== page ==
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Gender and Social Inclusion

Poverty-Environment Action works to effectively mainstream gender equality and social inclusion into our work to address the structural causes of poverty and environmental degradation. The project has stepped up efforts made in previous years to understand the level of awareness and existing capacity across Poverty-Environment Action countries.

A clear picture of the challenge has emerged, pointing to low levels of awareness and inadequate structures and capacity. The scale of the challenge grows with the level of ambition, as in the case of the integration of gender equality in the context of the poverty-environment nexus in development plans, budgeting and finance.

Among the signal achievements, our efforts have contributed to governments assessing the responsiveness of climate related budgets to gender inequality and poverty. The results have raised the awareness and efforts are underway to better use existing performance-based budget systems to accelerate gender and poverty responsiveness and to improve cross-sectoral and multi-stakeholder collaboration.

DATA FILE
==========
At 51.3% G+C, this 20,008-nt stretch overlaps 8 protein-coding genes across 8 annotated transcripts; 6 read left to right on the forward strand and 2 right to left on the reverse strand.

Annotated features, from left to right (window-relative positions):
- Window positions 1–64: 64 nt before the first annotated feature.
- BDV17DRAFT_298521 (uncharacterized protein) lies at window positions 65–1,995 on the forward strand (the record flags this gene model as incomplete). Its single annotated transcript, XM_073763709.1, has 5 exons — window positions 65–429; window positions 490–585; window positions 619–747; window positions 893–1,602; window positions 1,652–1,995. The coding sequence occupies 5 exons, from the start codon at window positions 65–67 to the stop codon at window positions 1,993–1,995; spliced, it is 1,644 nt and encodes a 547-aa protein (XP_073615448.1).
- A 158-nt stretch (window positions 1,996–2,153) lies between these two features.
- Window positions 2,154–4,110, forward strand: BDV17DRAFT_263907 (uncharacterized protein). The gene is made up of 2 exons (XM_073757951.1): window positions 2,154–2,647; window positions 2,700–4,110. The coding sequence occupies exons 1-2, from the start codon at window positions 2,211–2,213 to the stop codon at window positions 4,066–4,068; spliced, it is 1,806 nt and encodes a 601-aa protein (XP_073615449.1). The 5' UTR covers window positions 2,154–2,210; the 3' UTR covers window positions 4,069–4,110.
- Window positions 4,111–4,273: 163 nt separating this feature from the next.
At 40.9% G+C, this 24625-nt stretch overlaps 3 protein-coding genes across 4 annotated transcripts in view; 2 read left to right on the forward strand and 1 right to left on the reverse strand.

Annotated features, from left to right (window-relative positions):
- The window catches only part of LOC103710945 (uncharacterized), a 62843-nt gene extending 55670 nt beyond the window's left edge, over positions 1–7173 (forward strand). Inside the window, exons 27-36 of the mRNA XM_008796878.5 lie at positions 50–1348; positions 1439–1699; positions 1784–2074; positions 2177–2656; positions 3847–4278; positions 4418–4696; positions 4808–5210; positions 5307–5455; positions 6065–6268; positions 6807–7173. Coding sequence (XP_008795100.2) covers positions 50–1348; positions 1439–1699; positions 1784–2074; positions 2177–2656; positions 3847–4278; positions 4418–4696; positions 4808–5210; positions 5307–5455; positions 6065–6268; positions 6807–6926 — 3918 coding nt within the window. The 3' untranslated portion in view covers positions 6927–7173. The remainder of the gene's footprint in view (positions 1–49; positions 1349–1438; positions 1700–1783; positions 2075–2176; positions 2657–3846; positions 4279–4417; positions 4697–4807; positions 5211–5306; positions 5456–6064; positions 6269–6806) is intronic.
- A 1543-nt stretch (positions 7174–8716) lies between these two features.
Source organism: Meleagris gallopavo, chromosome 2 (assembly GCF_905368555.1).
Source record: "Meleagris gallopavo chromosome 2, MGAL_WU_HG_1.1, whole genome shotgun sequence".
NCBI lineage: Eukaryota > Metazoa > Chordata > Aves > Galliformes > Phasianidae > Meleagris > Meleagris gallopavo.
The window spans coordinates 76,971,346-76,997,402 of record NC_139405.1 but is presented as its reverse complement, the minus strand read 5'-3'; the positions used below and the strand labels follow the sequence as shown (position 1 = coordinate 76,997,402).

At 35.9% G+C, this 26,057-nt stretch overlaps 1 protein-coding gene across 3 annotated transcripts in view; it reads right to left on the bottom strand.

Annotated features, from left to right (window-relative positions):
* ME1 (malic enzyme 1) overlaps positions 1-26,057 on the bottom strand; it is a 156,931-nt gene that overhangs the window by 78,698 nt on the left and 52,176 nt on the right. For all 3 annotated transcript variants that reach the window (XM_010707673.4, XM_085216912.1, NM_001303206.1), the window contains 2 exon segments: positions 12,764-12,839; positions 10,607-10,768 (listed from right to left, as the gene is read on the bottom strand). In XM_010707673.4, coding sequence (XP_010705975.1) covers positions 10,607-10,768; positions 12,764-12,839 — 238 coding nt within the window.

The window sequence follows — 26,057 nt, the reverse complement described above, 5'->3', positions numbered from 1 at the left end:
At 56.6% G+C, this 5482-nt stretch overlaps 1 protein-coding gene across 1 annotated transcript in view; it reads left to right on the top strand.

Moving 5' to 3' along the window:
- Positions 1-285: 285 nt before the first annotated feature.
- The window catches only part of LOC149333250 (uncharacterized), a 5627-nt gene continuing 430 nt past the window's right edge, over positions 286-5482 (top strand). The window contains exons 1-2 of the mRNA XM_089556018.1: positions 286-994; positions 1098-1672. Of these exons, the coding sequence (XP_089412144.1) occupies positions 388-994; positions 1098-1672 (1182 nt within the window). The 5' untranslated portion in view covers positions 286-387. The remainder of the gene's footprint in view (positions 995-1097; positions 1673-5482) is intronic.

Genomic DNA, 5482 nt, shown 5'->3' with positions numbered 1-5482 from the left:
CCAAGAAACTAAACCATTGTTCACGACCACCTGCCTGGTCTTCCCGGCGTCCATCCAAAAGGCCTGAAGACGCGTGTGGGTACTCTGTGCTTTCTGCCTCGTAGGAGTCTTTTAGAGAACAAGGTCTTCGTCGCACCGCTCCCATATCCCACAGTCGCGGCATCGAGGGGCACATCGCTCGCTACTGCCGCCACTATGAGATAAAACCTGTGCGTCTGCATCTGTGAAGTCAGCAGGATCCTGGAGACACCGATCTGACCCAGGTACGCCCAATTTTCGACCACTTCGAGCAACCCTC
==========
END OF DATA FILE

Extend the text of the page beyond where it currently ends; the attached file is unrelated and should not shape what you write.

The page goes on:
Achievements and Highlights

In 2016, the Poverty-Environment Initiative supported Indonesia’s Ministry of Finance to assess the responsiveness of climate related budgets to gender inequality and poverty. Public programs and activities identified as having high climate change relevance were assessed against the following criteria: access, participation, control and benefits. The assessment showed that central government ministries lack awareness and technical capacity to effectively integrate poverty and gender issues into climate change related programmes and activities.

Collaborative research captured in The Cost of the Gender Gap in Agricultural Productivity in Malawi, Tanzania and Uganda report and follow-up by the Poverty-Environment Initiative, UN Women and the World Bank together with the Royal Norwegian Embassy were reflected in the strong focus on women’s empowerment and climate-smart agriculture in Malawi’s new national agriculture policy adopted in 2016. A series of follow-up “empowerment dialogues’ provided an important platform for the Poverty-Environment Action and UN Women to engage with civil society and other UN agencies on the gender and environment nexus based on the analysis in the reports.